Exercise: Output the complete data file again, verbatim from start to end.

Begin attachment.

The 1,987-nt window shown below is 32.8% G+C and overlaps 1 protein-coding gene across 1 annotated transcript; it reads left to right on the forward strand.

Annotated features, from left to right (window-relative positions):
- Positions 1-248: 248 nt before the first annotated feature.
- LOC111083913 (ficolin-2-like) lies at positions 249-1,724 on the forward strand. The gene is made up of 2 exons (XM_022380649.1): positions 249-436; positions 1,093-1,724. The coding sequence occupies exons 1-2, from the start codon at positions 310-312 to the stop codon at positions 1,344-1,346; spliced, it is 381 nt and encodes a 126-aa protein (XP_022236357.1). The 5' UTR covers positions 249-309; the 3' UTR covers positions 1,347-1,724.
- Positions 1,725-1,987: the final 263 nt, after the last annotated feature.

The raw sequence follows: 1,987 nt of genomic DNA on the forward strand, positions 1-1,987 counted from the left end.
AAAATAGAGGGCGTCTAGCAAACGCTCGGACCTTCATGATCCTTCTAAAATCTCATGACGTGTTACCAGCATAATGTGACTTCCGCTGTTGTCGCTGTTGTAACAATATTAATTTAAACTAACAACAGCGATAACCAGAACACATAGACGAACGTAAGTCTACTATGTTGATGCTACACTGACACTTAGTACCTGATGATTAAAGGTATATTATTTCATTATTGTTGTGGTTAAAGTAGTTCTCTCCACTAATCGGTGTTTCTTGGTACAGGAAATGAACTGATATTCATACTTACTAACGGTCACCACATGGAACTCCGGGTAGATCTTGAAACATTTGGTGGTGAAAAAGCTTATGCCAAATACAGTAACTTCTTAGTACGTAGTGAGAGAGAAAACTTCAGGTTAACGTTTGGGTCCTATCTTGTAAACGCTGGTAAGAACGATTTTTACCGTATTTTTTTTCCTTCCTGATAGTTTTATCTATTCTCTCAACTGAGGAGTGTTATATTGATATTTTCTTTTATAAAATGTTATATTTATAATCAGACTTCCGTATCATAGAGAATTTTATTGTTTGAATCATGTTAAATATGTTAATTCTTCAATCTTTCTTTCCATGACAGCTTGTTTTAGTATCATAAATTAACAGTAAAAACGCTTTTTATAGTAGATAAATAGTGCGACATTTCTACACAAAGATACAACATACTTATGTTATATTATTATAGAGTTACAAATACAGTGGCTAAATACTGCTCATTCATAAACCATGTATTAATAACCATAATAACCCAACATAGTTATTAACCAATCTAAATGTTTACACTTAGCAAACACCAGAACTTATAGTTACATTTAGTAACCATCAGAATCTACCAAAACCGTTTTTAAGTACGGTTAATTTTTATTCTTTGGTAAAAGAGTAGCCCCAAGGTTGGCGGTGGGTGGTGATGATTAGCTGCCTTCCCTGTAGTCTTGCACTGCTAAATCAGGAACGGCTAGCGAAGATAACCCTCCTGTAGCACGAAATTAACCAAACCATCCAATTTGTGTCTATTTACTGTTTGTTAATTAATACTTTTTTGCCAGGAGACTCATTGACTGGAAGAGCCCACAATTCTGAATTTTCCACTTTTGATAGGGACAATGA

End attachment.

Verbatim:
The 1,987-nt window shown below is 32.8% G+C and overlaps 1 protein-coding gene across 1 annotated transcript; it reads left to right on the forward strand.

Annotated features, from left to right (window-relative positions):
- Positions 1-248: 248 nt before the first annotated feature.
- LOC111083913 (ficolin-2-like) lies at positions 249-1,724 on the forward strand. The gene is made up of 2 exons (XM_022380649.1): positions 249-436; positions 1,093-1,724. The coding sequence occupies exons 1-2, from the start codon at positions 310-312 to the stop codon at positions 1,344-1,346; spliced, it is 381 nt and encodes a 126-aa protein (XP_022236357.1). The 5' UTR covers positions 249-309; the 3' UTR covers positions 1,347-1,724.
- Positions 1,725-1,987: the final 263 nt, after the last annotated feature.

The raw sequence follows: 1,987 nt of genomic DNA on the forward strand, positions 1-1,987 counted from the left end.
AAAATAGAGGGCGTCTAGCAAACGCTCGGACCTTCATGATCCTTCTAAAATCTCATGACGTGTTACCAGCATAATGTGACTTCCGCTGTTGTCGCTGTTGTAACAATATTAATTTAAACTAACAACAGCGATAACCAGAACACATAGACGAACGTAAGTCTACTATGTTGATGCTACACTGACACTTAGTACCTGATGATTAAAGGTATATTATTTCATTATTGTTGTGGTTAAAGTAGTTCTCTCCACTAATCGGTGTTTCTTGGTACAGGAAATGAACTGATATTCATACTTACTAACGGTCACCACATGGAACTCCGGGTAGATCTTGAAACATTTGGTGGTGAAAAAGCTTATGCCAAATACAGTAACTTCTTAGTACGTAGTGAGAGAGAAAACTTCAGGTTAACGTTTGGGTCCTATCTTGTAAACGCTGGTAAGAACGATTTTTACCGTATTTTTTTTCCTTCCTGATAGTTTTATCTATTCTCTCAACTGAGGAGTGTTATATTGATATTTTCTTTTATAAAATGTTATATTTATAATCAGACTTCCGTATCATAGAGAATTTTATTGTTTGAATCATGTTAAATATGTTAATTCTTCAATCTTTCTTTCCATGACAGCTTGTTTTAGTATCATAAATTAACAGTAAAAACGCTTTTTATAGTAGATAAATAGTGCGACATTTCTACACAAAGATACAACATACTTATGTTATATTATTATAGAGTTACAAATACAGTGGCTAAATACTGCTCATTCATAAACCATGTATTAATAACCATAATAACCCAACATAGTTATTAACCAATCTAAATGTTTACACTTAGCAAACACCAGAACTTATAGTTACATTTAGTAACCATCAGAATCTACCAAAACCGTTTTTAAGTACGGTTAATTTTTATTCTTTGGTAAAAGAGTAGCCCCAAGGTTGGCGGTGGGTGGTGATGATTAGCTGCCTTCCCTGTAGTCTTGCACTGCTAAATCAGGAACGGCTAGCGAAGATAACCCTCCTGTAGCACGAAATTAACCAAACCATCCAATTTGTGTCTATTTACTGTTTGTTAATTAATACTTTTTTGCCAGGAGACTCATTGACTGGAAGAGCCCACAATTCTGAATTTTCCACTTTTGATAGGGACAATGA